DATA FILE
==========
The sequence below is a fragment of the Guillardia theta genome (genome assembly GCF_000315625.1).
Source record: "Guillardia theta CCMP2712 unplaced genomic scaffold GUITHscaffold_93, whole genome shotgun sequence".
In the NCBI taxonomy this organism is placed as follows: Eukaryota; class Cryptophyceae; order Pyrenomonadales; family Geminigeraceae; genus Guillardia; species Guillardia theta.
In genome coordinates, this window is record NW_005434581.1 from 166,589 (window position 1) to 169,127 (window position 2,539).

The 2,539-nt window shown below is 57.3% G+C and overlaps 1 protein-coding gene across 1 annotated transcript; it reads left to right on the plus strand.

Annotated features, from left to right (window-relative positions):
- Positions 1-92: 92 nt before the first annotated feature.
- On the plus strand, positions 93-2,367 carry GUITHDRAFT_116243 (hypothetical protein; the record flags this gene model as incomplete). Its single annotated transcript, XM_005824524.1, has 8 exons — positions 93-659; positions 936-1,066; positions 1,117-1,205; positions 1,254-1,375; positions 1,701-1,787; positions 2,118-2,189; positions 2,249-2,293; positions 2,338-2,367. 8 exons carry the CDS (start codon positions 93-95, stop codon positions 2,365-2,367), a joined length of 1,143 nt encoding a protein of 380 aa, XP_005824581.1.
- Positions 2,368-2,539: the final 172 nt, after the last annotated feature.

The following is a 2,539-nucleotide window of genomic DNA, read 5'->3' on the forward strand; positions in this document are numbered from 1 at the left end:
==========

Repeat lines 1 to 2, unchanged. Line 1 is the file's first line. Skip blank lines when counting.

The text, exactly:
The sequence below is a fragment of the Guillardia theta genome (genome assembly GCF_000315625.1).
Source record: "Guillardia theta CCMP2712 unplaced genomic scaffold GUITHscaffold_93, whole genome shotgun sequence".